Only A Game? - Forget Deckard, the real Blade Runner’s in town

Oscar Pistorious.
Oscar Pistorious.

He may share the same nickname as the 1981 Ridley Scott sci-fi thriller ‘Blade Runner’ but one thing’s for sure, the Tyrell Corporation have had nothing to do with the rise of South African sprinter, Oscar Pistorious.

Twenty-five year old Pistorious was born with with fibular hemimelia (congenital absence of the fibula) in both legs and when he was 11 years-old he had both legs amputated.

Pistorious has taken gold medals for the 100m, 200m and 400m at Paralympic Games in Athens and Beijing and is hoping to emerge with another two or three at this year’s Games in London.

Now, if the fact that Pistorious is without both his legs isn’t enough to inspire you then get this, he only started running eight years ago.

After sustaining a knee injury whilst playing rugby, Pistorious started running as part of his rehabilitation plan - he hasn’t looked back since.

The South African is perhaps the world’s most famous Paralympian and even competed at the London Olympic Games this month.

The Paralympics kicks off this Wednesday and it’s because of people like Pistorious that I am looking forward to it.

The Paralympics is seen by some as the poor sister of the Olympic Games but I don’t share this opinion.

The Olympics is the crème-de-la-crème of sports events but I find the Paralympic Games much more interesting and inspiring.

Throughout the duration of the London Olympics we were bombarded with the sentiment that the performance of British athletes would inspire a generation.

The legacy of the Olympic Games is about the promise of sporting excellence amongst younger generations and while I think that that’s something that should be celebrated, the Paralympics is about so much more.

If, at my age, (the wrong side of 30), you can kiss goodbye to any dream of representing Ireland or Great Britain at an Olympic Games - our ships have sailed.

However, the Paralympic athletes who overcome such disabilities as leg and arm amputations and blindness to compete in sport sends out an important message - they make me think that anything is possible.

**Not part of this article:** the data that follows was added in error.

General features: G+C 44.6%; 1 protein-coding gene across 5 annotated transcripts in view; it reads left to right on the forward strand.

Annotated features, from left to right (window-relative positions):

Whilst the Olympics inspires a younger generation towards sport, the Paralympics inspires an entire population to overcome whatever challenges stand in their way.

Some critics of the Paralympic Games will take the easy way out and will try to demean its value by comparing it to the Olympics.

Obviously, when it comes to physical prowess and ability many Paralympians would not stand a chance against their Olympic counterparts but that’s stating the obvious and it’s also missing the point.

Athletes like Oscar Pistorious are without the very limbs they need to run, swim, throw and jump yet they refuse to take no for an answer and find a way to run, swim, throw and jump - I just find the whole concept remarkable.

Pistorious doesn’t have legs but he runs, team G.B. football captain David Clarke is blind yet he plays blind football and has scored over 100 goals for England and Tanni Grey-Thompson was born with spina bifida but still she’s won 11 gold medals as a Paralympian and has won the London Marathon six times.

Paralympians could teach us ‘able bodied’ people a thing or two about stoicism.

The odds are stacked against them but they refuse to give up. I know some perfectly healthy people who moan at the prospect of having to walk to the shop or phone in sick to work with the slightest of coughs or sore heads.

You see, whilst the Olympics is designed to inspire young children to take up sport the Paralympics has a much more universally important message. It doesn’t just inspire a generation, it inspires an entire people towards believing that any challenge or obstacle can be overcome.